Joe Satriani: 'I Could See Chickenfoot Recording Three To Four Albums'

artist: Chickenfoot date: 04/18/2009 category: hit the lights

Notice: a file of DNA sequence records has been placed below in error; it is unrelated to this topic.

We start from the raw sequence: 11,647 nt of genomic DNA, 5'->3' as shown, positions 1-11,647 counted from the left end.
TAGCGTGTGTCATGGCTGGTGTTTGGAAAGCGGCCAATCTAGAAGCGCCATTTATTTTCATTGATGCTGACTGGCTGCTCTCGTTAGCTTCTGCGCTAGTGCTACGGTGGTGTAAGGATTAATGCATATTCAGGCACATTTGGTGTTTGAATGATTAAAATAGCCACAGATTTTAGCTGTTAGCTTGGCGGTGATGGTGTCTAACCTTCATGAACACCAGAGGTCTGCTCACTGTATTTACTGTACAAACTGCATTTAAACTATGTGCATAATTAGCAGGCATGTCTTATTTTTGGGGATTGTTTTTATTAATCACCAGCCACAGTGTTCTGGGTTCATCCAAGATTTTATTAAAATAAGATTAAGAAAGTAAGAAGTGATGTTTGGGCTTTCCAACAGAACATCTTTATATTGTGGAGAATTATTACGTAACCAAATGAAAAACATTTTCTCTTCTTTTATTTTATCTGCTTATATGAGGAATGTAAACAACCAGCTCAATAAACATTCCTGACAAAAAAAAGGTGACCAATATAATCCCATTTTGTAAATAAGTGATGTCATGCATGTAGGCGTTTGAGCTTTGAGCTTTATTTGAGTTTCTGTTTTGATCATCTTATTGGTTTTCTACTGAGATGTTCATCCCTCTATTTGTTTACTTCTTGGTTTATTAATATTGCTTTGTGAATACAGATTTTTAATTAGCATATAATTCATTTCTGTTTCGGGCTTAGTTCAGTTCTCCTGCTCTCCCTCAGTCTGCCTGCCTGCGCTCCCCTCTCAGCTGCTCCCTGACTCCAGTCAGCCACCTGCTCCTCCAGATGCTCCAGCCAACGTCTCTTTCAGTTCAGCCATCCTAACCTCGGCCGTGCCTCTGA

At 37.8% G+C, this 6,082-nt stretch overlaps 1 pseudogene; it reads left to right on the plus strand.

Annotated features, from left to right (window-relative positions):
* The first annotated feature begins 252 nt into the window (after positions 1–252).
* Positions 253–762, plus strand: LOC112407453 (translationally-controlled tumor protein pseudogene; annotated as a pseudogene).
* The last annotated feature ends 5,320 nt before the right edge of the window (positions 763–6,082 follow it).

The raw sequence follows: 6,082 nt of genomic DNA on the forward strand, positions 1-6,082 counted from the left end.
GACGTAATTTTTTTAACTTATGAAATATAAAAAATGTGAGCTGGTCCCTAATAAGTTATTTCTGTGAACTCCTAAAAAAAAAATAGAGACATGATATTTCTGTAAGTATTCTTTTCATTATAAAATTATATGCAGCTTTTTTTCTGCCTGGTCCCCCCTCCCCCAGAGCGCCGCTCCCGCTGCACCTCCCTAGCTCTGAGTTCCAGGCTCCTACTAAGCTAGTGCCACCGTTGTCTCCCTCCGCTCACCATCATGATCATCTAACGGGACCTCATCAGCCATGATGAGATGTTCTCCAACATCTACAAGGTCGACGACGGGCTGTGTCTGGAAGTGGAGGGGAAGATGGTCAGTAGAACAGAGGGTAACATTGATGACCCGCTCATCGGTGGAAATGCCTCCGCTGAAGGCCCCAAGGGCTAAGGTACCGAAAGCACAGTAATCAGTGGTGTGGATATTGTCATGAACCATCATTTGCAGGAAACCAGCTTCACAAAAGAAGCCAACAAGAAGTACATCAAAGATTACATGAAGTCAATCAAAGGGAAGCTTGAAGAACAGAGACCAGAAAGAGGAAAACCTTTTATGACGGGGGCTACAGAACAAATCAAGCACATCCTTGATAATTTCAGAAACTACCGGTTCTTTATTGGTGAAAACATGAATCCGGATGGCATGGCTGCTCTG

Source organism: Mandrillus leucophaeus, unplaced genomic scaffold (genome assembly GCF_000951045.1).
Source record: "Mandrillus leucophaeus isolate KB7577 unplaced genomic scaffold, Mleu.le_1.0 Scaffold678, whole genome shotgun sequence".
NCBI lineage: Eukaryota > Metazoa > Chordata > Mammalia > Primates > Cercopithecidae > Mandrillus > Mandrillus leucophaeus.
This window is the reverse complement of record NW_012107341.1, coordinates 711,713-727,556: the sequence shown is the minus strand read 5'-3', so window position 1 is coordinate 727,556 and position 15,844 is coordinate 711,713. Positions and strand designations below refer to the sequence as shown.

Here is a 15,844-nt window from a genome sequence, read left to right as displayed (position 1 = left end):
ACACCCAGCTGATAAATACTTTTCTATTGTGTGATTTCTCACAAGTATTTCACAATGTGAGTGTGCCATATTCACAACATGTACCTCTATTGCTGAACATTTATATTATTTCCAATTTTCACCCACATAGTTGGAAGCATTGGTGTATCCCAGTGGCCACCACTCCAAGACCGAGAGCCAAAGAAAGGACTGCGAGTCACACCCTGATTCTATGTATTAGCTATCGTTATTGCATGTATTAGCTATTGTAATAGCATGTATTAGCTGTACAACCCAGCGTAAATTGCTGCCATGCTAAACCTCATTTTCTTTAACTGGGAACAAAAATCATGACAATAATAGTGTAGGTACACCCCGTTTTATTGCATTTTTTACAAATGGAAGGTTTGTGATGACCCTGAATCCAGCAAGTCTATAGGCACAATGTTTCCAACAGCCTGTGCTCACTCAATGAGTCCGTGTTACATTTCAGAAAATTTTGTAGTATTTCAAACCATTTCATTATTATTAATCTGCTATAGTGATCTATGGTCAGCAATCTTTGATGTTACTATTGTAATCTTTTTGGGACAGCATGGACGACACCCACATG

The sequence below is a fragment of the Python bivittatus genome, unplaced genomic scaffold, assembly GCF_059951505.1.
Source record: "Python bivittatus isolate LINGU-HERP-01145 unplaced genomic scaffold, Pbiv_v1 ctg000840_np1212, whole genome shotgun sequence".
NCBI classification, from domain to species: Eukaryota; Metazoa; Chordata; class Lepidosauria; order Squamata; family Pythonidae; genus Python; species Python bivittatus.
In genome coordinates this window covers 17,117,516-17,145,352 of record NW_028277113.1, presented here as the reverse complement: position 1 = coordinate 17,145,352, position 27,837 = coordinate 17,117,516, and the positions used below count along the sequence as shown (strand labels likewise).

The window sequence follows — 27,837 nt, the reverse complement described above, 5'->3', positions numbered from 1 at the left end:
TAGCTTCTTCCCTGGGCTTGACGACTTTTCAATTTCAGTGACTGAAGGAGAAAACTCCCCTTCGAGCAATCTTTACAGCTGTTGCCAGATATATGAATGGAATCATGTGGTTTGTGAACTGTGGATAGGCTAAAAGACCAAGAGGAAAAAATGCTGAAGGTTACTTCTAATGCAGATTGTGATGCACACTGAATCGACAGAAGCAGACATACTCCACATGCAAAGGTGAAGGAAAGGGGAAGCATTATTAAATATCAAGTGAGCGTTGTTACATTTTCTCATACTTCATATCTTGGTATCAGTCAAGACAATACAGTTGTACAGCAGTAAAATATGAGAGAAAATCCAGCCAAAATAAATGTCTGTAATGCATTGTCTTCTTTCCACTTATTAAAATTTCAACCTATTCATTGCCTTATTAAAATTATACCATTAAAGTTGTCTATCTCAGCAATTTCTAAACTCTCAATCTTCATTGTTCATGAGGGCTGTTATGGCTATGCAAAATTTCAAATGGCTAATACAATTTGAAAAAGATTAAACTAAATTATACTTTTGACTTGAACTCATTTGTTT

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Joe Satriani: 'I Could See Chickenfoot Recording Three To Four Albums'